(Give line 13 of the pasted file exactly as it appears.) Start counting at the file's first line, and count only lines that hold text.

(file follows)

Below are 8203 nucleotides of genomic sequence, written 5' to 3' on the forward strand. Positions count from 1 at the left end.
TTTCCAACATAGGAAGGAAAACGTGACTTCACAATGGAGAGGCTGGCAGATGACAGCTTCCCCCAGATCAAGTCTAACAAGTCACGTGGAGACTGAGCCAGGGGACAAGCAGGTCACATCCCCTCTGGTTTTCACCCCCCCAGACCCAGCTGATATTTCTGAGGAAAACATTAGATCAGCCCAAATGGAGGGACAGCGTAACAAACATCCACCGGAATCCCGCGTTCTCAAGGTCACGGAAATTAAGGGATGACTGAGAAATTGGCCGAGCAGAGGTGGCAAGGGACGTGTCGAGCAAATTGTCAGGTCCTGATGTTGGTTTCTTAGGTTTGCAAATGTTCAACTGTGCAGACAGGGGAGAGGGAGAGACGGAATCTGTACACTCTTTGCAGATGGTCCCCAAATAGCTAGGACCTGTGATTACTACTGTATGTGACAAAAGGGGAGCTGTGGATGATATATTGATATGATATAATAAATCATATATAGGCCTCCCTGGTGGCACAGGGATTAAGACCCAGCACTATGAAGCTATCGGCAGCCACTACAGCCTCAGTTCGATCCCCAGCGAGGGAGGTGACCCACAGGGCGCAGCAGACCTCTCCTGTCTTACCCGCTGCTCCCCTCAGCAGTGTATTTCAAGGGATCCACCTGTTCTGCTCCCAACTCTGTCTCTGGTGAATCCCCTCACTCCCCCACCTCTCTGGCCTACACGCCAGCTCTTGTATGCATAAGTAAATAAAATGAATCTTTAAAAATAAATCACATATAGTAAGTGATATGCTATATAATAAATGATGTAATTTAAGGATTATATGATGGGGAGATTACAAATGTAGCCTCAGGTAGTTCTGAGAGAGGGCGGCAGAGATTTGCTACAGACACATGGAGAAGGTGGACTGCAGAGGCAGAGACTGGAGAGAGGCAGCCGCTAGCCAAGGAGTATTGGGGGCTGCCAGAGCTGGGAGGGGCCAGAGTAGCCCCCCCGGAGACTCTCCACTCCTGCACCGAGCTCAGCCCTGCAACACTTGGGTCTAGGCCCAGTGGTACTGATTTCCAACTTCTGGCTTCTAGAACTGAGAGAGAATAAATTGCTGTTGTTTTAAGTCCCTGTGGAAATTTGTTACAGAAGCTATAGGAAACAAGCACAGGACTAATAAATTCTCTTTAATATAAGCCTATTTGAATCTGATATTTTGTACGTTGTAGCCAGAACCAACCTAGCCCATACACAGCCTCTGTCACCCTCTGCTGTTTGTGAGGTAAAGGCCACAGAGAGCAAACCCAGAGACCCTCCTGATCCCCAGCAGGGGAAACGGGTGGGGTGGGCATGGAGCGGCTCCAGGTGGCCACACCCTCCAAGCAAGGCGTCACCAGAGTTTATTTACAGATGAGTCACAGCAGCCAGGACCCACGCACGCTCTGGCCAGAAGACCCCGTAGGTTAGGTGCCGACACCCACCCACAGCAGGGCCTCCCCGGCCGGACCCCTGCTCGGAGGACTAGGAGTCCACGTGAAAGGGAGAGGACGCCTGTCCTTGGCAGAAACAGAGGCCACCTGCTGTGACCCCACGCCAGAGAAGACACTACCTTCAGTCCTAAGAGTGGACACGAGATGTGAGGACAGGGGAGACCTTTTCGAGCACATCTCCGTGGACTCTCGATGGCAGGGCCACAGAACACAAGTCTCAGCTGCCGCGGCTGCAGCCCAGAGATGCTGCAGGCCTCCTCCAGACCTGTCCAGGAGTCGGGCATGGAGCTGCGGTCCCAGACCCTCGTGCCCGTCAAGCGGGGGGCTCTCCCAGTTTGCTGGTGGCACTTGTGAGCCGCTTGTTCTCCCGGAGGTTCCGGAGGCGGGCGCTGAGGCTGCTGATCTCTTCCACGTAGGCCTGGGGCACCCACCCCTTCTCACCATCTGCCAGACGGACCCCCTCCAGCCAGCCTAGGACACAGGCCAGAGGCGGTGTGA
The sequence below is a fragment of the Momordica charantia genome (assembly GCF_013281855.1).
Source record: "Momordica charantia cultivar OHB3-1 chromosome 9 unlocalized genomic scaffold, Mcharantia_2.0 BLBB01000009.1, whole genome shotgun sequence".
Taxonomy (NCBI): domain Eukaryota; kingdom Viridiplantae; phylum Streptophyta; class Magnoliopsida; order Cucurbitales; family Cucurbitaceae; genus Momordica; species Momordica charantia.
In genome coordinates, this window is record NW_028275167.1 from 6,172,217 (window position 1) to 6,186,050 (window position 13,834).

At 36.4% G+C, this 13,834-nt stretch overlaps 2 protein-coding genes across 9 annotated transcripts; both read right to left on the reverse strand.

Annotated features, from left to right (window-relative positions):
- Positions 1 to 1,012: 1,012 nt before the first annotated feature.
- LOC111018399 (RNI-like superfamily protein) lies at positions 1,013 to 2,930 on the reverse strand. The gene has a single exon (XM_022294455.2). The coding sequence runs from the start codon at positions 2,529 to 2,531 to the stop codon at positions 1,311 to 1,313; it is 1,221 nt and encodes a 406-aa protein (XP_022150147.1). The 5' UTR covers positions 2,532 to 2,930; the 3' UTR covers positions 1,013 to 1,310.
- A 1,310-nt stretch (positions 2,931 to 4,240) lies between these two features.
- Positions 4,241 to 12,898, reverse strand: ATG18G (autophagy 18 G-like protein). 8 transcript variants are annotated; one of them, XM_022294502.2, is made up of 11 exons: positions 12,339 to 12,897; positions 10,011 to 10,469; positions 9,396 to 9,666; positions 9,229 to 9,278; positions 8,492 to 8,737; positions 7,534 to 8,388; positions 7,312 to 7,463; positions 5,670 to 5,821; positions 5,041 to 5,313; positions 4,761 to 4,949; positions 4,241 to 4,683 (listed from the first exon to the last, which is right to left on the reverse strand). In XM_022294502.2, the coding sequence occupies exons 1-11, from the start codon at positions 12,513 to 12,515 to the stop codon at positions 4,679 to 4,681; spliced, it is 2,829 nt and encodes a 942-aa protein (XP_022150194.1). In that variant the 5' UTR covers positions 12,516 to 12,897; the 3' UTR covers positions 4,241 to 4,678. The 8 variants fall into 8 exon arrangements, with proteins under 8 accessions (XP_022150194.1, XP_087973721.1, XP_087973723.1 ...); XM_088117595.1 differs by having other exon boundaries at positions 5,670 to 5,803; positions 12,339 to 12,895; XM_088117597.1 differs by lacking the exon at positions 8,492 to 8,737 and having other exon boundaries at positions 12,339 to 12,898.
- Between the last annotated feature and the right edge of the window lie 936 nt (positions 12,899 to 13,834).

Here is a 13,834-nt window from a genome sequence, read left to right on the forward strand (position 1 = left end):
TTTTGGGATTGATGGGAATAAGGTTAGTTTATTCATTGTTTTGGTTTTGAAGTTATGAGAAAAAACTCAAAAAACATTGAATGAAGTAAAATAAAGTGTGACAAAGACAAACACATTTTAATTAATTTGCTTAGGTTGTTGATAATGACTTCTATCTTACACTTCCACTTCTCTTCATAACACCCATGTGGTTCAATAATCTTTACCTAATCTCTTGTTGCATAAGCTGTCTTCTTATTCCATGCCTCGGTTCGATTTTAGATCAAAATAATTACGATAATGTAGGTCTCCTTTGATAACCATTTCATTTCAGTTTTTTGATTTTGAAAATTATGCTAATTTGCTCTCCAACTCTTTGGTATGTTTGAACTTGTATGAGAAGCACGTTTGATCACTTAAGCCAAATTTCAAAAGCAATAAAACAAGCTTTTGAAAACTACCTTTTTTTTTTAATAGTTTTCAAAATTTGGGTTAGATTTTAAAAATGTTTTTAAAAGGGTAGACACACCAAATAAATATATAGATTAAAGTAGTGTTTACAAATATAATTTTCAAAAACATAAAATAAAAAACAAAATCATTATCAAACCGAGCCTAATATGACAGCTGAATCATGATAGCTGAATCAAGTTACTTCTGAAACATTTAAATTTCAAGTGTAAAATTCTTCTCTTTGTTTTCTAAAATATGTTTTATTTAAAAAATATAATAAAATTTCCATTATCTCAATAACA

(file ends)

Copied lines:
- Between the last annotated feature and the right edge of the window lie 936 nt (positions 12,899 to 13,834).